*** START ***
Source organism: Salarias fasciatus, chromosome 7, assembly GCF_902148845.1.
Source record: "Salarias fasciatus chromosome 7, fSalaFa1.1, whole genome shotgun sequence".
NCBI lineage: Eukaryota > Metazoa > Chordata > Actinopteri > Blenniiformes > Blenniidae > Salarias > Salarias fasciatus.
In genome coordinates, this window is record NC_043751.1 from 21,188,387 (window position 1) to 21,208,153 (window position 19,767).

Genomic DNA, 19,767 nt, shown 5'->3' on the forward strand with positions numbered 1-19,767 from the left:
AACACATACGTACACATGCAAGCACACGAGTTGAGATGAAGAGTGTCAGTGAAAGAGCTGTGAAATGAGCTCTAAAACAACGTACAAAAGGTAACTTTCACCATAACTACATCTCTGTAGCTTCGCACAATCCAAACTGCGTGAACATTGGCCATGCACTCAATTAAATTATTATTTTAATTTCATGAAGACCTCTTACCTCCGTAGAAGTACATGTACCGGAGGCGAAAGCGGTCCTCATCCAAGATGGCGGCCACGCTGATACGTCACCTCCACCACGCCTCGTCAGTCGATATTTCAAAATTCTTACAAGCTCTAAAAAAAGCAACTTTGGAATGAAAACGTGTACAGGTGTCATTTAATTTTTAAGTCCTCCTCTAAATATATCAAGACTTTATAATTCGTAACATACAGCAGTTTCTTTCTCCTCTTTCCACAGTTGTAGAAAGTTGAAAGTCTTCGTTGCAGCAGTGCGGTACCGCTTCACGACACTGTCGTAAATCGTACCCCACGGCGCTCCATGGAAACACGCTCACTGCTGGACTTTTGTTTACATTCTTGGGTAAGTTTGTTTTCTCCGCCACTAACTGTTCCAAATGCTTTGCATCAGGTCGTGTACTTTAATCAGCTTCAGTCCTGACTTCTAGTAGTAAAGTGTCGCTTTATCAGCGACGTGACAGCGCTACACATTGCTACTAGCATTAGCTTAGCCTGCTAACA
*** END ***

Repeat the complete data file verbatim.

Source organism: Salarias fasciatus, chromosome 7, assembly GCF_902148845.1.
Source record: "Salarias fasciatus chromosome 7, fSalaFa1.1, whole genome shotgun sequence".
NCBI lineage: Eukaryota > Metazoa > Chordata > Actinopteri > Blenniiformes > Blenniidae > Salarias > Salarias fasciatus.
In genome coordinates, this window is record NC_043751.1 from 21,188,387 (window position 1) to 21,208,153 (window position 19,767).

Genomic DNA, 19,767 nt, shown 5'->3' on the forward strand with positions numbered 1-19,767 from the left:
AACACATACGTACACATGCAAGCACACGAGTTGAGATGAAGAGTGTCAGTGAAAGAGCTGTGAAATGAGCTCTAAAACAACGTACAAAAGGTAACTTTCACCATAACTACATCTCTGTAGCTTCGCACAATCCAAACTGCGTGAACATTGGCCATGCACTCAATTAAATTATTATTTTAATTTCATGAAGACCTCTTACCTCCGTAGAAGTACATGTACCGGAGGCGAAAGCGGTCCTCATCCAAGATGGCGGCCACGCTGATACGTCACCTCCACCACGCCTCGTCAGTCGATATTTCAAAATTCTTACAAGCTCTAAAAAAAGCAACTTTGGAATGAAAACGTGTACAGGTGTCATTTAATTTTTAAGTCCTCCTCTAAATATATCAAGACTTTATAATTCGTAACATACAGCAGTTTCTTTCTCCTCTTTCCACAGTTGTAGAAAGTTGAAAGTCTTCGTTGCAGCAGTGCGGTACCGCTTCACGACACTGTCGTAAATCGTACCCCACGGCGCTCCATGGAAACACGCTCACTGCTGGACTTTTGTTTACATTCTTGGGTAAGTTTGTTTTCTCCGCCACTAACTGTTCCAAATGCTTTGCATCAGGTCGTGTACTTTAATCAGCTTCAGTCCTGACTTCTAGTAGTAAAGTGTCGCTTTATCAGCGACGTGACAGCGCTACACATTGCTACTAGCATTAGCTTAGCCTGCTAACA